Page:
Home > Uncategorized > Eastbourne People’s Assembly rises to slay the dragon of austerity!

Eastbourne People’s Assembly rises to slay the dragon of austerity!

I’m very pleased to welcome Carol Mills as a guest to this blog with this piece of hers below about the London Anti-Austerity March that took place on 20th June 2015. I was enormously proud to be on the march myself, alongside Carol and quite a few other people from Eastbourne. As a result of that march moves have begun to start an Eastbourne branch of The People’s Assembly, and Carol has been instrumental in those moves, showing great initiative and determination to get such a worthy enterprise off the ground. So here’s Carol to explain things more:

Eastbourne presence at the London Anti-Austerity March 20th June 2015

by Carol Mills

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Last Saturday local Eastbourne groups united together in order to have a presence at the London Anti-Austerity March. Local groups included members from:  Eastbourne & District Friends of the Earth, 38 degrees Eastbourne, Transition Town Eastbourne, The Eastbourne Labour Party, Eastbourne Green Party and Eastbourne Community Energy. The march was organised by The People’s Assembly which was formed in 2013. The People’s Assembly is a non-party political, broad united national campaign against austerity, cuts and privatisation in our workplaces, community and welfare services. It provides a national forum for anti-austerity views.

The march started with a rally in the City of London, the financial capital of the world, outside the Bank of England and the Royal Exchange. The march snaked its way through the centre of London setting off from the City on to Fleet Street, passed the Royal Courts of Justice and onward passed Trafalgar Square, along Whitehall, passed Downing Street and finishing up in Parliament Square. The organisers estimated over 250,000 people attended. There was a full programme of speakers including Natalie Bennett (Green Party Leader), Jeremy Corbyn (Labour Party Leadership Candidate), Journalist Owen Jones, Caroline Lucas (Green Party MP), Martin McGuiness (Deputy First Minister of Northern Ireland); Len McCluskey (General Secretary of Unite) and celebrities Charlotte Church, Russell Brand, Juliet Hesmondhalgh (Hayley Cropper off Coronation Street) and many more.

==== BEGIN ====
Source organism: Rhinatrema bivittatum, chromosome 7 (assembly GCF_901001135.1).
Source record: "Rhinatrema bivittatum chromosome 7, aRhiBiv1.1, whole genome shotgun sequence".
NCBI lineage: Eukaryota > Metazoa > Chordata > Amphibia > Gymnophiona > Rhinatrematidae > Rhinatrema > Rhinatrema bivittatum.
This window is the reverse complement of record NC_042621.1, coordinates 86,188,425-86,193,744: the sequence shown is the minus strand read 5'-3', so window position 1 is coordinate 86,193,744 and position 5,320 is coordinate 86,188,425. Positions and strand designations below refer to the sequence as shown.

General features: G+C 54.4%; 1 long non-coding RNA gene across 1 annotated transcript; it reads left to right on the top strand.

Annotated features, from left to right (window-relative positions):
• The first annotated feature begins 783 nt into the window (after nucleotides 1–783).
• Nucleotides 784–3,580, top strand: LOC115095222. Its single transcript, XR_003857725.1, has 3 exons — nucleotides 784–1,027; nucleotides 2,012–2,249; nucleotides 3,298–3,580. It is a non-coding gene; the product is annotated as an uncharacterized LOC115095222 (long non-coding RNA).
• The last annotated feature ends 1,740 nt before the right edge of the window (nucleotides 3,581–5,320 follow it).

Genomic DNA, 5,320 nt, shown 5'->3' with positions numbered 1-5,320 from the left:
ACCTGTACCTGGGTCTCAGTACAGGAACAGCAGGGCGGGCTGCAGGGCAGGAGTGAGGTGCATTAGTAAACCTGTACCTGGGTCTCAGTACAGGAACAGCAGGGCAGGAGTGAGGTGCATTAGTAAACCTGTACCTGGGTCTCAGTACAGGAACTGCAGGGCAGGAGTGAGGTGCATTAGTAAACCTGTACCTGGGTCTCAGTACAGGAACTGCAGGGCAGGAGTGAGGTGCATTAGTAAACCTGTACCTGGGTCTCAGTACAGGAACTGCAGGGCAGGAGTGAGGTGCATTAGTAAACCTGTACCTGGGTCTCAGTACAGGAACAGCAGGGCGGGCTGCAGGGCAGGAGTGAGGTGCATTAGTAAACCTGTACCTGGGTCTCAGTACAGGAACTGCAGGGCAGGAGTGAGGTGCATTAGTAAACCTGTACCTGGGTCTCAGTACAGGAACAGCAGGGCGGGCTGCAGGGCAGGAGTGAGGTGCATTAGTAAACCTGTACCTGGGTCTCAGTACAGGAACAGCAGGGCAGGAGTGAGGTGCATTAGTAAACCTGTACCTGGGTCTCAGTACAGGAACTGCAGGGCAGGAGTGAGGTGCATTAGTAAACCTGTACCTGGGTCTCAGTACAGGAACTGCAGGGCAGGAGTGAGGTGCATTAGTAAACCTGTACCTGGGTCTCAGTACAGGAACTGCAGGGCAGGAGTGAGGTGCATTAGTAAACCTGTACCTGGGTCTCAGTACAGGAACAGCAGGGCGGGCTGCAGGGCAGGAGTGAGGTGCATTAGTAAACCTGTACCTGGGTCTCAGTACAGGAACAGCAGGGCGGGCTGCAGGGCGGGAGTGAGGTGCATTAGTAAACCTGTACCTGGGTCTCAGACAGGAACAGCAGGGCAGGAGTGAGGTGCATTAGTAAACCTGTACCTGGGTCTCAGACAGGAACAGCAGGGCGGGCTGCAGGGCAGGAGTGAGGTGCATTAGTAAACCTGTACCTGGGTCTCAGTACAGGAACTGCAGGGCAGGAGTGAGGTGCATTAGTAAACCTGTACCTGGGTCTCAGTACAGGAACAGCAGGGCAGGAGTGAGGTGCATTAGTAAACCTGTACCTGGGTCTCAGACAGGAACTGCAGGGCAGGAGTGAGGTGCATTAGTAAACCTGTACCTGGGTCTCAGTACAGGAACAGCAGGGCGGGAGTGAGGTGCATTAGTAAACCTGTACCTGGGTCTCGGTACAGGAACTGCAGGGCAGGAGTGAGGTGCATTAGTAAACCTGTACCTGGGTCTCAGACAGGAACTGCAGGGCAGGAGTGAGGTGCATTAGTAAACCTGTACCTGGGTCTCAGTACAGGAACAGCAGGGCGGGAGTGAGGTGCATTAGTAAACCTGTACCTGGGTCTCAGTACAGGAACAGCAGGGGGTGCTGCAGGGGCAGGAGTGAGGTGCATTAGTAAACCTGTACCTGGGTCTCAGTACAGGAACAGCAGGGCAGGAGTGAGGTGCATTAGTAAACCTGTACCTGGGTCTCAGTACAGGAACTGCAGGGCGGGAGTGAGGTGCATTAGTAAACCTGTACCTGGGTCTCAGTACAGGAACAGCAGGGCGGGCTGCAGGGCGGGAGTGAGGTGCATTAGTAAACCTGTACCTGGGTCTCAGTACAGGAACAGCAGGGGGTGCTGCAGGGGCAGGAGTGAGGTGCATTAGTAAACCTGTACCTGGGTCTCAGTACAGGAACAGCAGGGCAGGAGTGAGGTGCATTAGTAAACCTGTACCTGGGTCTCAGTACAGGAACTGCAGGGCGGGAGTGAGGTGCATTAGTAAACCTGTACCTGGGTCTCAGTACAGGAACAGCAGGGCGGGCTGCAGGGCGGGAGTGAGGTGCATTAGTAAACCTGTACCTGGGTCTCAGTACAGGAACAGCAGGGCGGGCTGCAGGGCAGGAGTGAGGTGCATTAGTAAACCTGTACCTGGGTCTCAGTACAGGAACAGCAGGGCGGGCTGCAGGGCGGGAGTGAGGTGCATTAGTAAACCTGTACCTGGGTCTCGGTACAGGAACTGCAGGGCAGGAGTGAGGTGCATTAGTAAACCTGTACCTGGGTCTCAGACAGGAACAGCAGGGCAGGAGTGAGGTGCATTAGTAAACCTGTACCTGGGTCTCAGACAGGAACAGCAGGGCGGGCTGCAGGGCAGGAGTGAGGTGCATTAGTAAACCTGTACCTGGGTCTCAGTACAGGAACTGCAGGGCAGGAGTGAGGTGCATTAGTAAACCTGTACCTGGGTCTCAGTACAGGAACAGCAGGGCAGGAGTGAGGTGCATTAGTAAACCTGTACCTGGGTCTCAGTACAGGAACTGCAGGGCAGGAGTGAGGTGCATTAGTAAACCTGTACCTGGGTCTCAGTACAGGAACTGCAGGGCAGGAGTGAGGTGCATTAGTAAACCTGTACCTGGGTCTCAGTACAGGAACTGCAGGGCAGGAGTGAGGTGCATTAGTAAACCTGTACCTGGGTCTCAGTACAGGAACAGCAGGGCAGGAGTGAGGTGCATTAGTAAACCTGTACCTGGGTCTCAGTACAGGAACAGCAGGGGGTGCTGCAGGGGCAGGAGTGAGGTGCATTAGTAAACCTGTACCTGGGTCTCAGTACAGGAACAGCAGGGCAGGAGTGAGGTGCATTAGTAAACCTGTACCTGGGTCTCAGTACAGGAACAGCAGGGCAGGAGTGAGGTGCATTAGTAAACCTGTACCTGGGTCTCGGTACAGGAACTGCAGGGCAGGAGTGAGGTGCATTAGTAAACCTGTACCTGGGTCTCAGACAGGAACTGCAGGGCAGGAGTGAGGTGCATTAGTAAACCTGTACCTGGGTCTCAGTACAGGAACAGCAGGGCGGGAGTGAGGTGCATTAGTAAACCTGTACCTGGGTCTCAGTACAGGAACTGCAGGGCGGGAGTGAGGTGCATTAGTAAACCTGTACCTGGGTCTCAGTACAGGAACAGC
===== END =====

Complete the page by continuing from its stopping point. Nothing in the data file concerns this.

This was a peaceful march with the police stating there were no arrests. The day saw a collaboration of people from across the nation, travelling from all parts of the country and from Scotland, Ireland and wales. They represented a broad array of diverse groups including:- Housing activists E15 mums; NHS campaigners; the CND; Stop the War Coalition; Unionist and public sector workers eg Unite, Unison, CWU, PCS & the NUT; various political parties; disabled groups eg Disabled Peoples Against the Cuts; youth groups eg Youth Fight For Jobs; lawyers and many more. There were young people, families, older people, Black, White and Asian and people from many religions.